The first main course choice is Agnello Sant’Agnese, one of four dishes made for the Papal household during Easter. You are literally eating history with each bite of the tender braised lamb shank richly herbed in the traditional Roman sauce. Drops of aged balsamic lift the warm, comforting recipe. Oxidized potatoes and zucchini and carrots char-grilled with summer truffle honey side the plate. Rosemary marries them to the lamb, and we’re pleased to report not a single soggy veggie on this plate.
The second choice of main, Il Segreto di Papa Borgia, takes a detour from tradition. The conservative diner would be well-advised to choose the lamb. However, a more liberal palate might find adventure in the secreto strips of Iberico. Imagining the two major trade ports of Malacca and Rome in the 1570s, Chef Simon takes creative license to envision something familiar but unnameable.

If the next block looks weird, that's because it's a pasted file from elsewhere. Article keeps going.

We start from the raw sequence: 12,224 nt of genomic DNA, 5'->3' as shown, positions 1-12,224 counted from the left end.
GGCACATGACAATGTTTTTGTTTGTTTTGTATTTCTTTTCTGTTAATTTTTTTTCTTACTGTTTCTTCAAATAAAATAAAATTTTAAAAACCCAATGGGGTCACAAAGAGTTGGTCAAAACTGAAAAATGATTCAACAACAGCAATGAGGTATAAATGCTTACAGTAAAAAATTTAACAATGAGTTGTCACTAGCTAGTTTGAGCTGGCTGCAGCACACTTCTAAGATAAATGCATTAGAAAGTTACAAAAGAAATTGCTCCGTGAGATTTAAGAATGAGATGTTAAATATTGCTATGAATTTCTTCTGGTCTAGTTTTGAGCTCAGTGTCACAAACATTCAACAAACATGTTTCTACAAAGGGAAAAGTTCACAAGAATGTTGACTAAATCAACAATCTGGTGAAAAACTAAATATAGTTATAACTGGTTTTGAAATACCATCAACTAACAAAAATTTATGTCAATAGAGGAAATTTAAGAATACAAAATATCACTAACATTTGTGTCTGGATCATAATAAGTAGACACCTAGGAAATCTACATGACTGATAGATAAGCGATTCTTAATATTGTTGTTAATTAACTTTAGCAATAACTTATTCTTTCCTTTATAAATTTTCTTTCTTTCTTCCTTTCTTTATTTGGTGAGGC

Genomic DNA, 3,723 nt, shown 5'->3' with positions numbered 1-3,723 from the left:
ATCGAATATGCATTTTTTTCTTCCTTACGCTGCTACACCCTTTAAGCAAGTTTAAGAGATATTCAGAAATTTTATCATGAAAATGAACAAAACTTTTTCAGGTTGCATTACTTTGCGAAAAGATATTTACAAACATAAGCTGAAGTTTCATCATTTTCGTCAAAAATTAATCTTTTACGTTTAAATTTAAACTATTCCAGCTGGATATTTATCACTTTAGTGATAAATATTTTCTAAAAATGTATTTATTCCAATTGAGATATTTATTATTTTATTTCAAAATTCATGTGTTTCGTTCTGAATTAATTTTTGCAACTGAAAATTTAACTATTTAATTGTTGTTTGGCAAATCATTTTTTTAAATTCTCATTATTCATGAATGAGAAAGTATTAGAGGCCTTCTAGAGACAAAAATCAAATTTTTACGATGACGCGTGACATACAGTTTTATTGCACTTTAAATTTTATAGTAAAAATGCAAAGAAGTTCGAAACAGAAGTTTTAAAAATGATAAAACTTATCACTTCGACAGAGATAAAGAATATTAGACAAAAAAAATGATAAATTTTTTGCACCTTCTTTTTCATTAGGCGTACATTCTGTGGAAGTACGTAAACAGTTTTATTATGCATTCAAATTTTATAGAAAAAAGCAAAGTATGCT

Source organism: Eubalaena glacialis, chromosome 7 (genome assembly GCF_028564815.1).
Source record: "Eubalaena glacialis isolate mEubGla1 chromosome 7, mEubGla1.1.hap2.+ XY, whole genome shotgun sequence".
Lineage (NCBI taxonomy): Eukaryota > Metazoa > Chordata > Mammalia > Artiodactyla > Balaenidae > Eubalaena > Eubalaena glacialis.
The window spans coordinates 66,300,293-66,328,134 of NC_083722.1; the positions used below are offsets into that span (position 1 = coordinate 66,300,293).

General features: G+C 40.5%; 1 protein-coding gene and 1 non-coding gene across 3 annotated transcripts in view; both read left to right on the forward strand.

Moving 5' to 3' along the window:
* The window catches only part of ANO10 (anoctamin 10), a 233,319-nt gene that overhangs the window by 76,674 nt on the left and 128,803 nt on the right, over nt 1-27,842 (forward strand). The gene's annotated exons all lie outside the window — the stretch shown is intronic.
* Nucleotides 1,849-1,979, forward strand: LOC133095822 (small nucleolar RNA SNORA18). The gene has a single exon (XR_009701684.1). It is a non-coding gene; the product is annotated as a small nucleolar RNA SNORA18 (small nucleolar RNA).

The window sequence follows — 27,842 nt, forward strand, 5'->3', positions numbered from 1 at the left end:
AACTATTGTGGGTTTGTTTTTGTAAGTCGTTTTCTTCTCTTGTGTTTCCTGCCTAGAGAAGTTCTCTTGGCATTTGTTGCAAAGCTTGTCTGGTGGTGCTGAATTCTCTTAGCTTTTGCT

The pork is encrusted with a glaze of spiced balsamic vinegar and gula Melaka. It explodes with fattiness in the mouth. Bentong ginger, cacao nibs from Pahang, coriander and gula Melaka go into the sauces, forming something that is not Malaysian yet oh so familiar. It’s like the word that is on the tip of your tongue, invoking memories but not yet titled. Sweet, sour, salty, fatty – they all conjure a feeling of déjà vu.
d’Alti Gusti Dolce
Chef Simon has unapologetically told of his ugly tiramisu from the start. With his cooking foundations formed in Italy, he can’t bear to see it served any other way than directly from the tub it was set in. Not only does the style it is presented remain unchanged, so too does the recipe. There is not a single spoon of whipped cream here. It’s 100% mascarpone. The team at d’Alti Gusti make their own. It’s rich, dairy, alcohol – something you’d be happy to clog an artery for. Minimal sugar has been used, allowing the Marsala wine and Tia Maria to mingle without interference in the cream and sponge-like biscuits.